We listen to God, we hear God speak, through Scripture, by prayer and by attending (listening) to our life.
You may be aware of the ‘alphabet of grace’ – Christian author Frederick Buechner’s way of describing how God speaks to us, in the everyday events of our life, in the episodes both small and great, in the ordinary and the extra-ordinary moments that all of us receive. Each event is a letter of an alphabet, as it were, that, taken and linked together, comprise words, then make sentences and finally comprise the unique story that is the life of each one of us.
But think with me also about the privilege and Christian responsibility of attending faithfully to God’s Word in Scripture. We want to come humbly also to Scripture, remembering that though we believe it to be inspired, it doesn’t follow that our interpretations always are. I would hope, or remind, or ask you this year to develop or find a plan that works for you of reading regularly the Christian Scriptures, perhaps to read it for the first time, or reading it THROUGH for the first time.
A professor of Old Testament at Bible College years ago, used to remind us that one of the primary and most helpful ways of understanding the Old Testament -- was simply to read it. Who knew?!
Maybe, this year we could purchase another, a new Version for your reading; write it our, type it out, memorize it; meditate as you do. ('Mediation' is like a cow 'ruminating;' it’s good for you.) The Bible is full of good news; it’s God’s wisdom. Our souls shrivel and die without it. We do not live alone by the food of Metro or Loblaws – or some bulk barn. ‘Your Word I’ve hid in my heart,’ wrote David the psalmist, “so I won’t sin against You.” “Your Word is a light unto my feet, a guide unto my path.” How we need that. Why would any would-be disciple think that such a joyful, practical and rich discipline of attending to God’s Word in Scripture was not something for whichwe would make space and time?
But here are some words of guidance – and maybe even of caution: - Take the text seriously but not always literally. The Bible is not one book – but many books. Inspired by God’s Spirit, yes, but utilizing the personality, approach, contexts and various genres that each author (and sometimes composite and different authors) chose to use. There’s history in the Bible: – rich historical narratives and stories - and gospel-writing styles – at least four of them. There are short stories (like the Book of Ruth) and long epic accounts. There is poetry and like today – and a great deal more so in the ancient Middle East, there’s such a thing as ‘poetic license.’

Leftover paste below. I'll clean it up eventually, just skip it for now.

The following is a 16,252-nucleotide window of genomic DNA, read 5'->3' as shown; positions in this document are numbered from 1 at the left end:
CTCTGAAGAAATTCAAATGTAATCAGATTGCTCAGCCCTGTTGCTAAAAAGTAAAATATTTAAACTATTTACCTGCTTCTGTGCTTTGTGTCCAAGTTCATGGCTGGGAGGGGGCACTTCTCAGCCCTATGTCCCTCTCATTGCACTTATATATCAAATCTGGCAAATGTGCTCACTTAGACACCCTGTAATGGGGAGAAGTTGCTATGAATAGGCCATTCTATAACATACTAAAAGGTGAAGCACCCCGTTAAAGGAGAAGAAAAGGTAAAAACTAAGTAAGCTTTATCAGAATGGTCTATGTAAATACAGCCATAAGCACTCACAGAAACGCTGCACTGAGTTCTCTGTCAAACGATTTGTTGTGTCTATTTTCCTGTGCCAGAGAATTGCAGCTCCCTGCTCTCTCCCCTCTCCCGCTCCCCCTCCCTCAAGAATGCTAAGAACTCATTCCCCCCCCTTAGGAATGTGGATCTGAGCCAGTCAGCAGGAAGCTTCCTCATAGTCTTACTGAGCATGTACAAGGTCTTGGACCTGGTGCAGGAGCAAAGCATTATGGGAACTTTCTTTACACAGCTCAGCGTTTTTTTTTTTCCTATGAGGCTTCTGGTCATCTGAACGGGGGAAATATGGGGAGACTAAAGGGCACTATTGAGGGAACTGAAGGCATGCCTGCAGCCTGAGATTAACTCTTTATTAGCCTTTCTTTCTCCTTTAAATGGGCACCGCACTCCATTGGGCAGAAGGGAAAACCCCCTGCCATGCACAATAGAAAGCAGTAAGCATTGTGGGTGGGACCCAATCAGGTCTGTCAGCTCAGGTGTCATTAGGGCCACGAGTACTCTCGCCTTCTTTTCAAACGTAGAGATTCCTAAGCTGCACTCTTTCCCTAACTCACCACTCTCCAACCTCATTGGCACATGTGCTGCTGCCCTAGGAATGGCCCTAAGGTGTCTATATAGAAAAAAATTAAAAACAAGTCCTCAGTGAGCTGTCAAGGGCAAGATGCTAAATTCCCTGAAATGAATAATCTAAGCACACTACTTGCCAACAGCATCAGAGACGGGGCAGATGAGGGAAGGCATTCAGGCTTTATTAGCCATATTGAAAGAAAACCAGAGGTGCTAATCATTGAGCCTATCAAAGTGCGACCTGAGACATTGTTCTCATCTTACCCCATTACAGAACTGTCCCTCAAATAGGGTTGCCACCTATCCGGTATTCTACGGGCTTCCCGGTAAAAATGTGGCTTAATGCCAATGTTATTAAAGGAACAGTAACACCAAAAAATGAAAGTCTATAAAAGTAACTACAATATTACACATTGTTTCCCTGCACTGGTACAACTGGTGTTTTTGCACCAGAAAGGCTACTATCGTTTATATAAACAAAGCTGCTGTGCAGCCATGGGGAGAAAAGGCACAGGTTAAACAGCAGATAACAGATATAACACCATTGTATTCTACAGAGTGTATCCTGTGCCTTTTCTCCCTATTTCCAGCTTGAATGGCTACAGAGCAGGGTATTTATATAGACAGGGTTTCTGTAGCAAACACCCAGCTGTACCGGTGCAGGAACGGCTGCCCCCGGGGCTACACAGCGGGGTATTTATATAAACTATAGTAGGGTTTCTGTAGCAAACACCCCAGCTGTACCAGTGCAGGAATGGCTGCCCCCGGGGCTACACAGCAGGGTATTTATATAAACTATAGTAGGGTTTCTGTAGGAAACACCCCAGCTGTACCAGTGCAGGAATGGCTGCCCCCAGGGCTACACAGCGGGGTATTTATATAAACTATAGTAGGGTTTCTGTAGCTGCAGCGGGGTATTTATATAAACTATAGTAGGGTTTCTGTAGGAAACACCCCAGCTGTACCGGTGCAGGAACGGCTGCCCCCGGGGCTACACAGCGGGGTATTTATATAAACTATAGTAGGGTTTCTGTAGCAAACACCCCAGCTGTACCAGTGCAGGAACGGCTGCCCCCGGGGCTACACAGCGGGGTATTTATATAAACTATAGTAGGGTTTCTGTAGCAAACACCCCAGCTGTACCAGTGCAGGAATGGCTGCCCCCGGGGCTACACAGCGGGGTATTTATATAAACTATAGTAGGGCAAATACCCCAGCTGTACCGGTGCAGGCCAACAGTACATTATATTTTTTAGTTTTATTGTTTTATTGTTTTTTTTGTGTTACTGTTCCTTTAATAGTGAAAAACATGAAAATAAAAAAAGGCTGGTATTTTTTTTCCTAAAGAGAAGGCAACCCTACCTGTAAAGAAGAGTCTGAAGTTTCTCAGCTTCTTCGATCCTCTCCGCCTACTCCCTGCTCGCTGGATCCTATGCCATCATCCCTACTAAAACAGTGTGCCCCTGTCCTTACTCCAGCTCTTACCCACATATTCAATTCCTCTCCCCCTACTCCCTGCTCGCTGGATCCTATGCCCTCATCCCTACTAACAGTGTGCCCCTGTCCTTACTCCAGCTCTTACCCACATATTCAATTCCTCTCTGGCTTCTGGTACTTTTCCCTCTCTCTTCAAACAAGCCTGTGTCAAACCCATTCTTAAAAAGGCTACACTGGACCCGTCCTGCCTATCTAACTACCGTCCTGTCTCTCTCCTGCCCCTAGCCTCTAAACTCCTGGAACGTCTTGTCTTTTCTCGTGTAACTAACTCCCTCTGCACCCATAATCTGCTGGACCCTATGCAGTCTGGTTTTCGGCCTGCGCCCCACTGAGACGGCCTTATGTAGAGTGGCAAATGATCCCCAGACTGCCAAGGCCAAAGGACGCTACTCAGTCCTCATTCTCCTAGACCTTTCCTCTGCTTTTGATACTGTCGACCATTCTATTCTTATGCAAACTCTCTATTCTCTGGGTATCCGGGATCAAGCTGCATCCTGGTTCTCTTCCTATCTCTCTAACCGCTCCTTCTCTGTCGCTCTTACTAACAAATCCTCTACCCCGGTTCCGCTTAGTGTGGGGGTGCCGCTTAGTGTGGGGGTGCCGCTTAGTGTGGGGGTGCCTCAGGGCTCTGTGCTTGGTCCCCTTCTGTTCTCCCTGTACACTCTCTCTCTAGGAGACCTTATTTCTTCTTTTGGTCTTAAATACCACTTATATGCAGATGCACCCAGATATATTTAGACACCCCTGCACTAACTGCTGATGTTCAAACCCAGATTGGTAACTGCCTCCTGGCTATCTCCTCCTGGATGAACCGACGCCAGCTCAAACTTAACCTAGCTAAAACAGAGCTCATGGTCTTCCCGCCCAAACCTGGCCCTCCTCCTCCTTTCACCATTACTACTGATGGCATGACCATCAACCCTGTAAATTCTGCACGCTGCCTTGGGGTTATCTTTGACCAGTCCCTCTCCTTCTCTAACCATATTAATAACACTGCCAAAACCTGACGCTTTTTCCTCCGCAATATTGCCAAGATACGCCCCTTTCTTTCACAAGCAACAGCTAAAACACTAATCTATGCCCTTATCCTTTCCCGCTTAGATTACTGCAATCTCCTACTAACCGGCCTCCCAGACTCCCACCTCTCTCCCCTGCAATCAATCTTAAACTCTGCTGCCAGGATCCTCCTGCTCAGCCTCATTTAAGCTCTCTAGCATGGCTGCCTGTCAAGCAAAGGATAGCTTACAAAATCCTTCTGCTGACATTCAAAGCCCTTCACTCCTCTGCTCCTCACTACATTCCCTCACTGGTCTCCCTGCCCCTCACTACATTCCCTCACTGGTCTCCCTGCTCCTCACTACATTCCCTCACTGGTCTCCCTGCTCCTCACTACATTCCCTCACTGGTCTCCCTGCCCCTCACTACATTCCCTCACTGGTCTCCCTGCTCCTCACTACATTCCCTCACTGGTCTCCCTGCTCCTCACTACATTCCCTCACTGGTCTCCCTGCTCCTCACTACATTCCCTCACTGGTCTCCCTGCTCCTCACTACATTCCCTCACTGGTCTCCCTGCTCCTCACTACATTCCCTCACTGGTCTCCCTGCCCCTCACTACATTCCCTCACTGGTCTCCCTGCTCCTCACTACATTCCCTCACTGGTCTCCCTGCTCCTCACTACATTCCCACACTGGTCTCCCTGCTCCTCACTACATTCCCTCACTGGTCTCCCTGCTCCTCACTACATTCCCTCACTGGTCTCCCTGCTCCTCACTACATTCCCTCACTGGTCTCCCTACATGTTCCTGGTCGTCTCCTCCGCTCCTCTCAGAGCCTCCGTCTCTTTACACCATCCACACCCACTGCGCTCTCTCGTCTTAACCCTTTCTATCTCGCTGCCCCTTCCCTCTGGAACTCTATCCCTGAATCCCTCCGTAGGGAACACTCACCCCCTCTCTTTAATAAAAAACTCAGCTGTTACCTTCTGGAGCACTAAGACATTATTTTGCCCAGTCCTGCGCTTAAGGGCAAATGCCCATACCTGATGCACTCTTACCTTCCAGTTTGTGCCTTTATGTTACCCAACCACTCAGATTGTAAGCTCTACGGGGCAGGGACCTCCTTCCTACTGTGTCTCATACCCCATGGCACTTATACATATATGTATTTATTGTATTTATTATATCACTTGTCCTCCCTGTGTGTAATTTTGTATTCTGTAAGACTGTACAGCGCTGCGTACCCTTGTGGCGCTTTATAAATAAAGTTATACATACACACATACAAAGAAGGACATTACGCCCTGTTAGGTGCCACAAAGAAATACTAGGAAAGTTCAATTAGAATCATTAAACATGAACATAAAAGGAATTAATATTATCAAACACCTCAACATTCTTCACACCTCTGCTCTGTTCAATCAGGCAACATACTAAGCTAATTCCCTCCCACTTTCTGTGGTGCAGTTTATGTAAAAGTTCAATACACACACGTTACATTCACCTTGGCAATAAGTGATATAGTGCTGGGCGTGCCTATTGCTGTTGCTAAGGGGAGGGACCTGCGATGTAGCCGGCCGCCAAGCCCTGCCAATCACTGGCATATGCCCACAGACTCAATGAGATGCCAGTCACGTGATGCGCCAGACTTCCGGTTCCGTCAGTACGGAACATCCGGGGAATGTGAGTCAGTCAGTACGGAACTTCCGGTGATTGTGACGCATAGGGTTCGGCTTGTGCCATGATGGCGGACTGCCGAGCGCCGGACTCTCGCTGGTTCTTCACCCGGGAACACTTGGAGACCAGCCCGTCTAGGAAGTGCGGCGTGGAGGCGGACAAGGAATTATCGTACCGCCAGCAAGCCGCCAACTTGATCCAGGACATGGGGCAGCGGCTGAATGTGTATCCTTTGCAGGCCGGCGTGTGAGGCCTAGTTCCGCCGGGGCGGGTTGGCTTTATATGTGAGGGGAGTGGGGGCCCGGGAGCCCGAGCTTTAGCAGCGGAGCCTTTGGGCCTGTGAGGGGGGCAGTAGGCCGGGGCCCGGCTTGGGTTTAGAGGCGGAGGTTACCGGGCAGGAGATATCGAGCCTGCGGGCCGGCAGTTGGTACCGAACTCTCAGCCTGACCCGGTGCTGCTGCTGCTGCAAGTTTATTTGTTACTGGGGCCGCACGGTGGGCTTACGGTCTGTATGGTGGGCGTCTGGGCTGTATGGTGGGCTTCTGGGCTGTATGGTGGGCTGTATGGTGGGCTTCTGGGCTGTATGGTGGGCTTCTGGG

My seminary professor told us – “ancient Middle East poetry and literature was a little like this: - A psalmist writes, “I drove my car into a ditch; yea, verily, my bicycle into a tree.” Now, the Modern, literal, overly-rationale mind asks: - ‘So which was it? Was he driving a car – or a bicycle?!’ But all the psalmist is saying, cautioned my professor, in (to us) this wonderfully-weird way: “I had an accident!”
Or perhaps like this . . . The text, each verse in various places may be very much like a telescope. Examining the text is like looking through a telescope. A telescope has a right and a wrong end to look through – unless you’re a kid just fooling around. We may look through the wrong end - and all becomes small, narrow, and even insignificant. It may lead us wrongly to focus too much on the small and petty, on that which only leaves us with mere moralisms, that leaves us with the sharp, piercing letter of the law that kills, rather than the spirit of the matter, the key point and the spirit of God’s intent – with the spirit and essence of the matter that, like God’s Holy Spirit, gives life. We are as servants of a new covenant (Paul wrote to the Corinthian Church), ‘not of the letter but of the Spirit; for the letter kills, but the Spirit gives life.’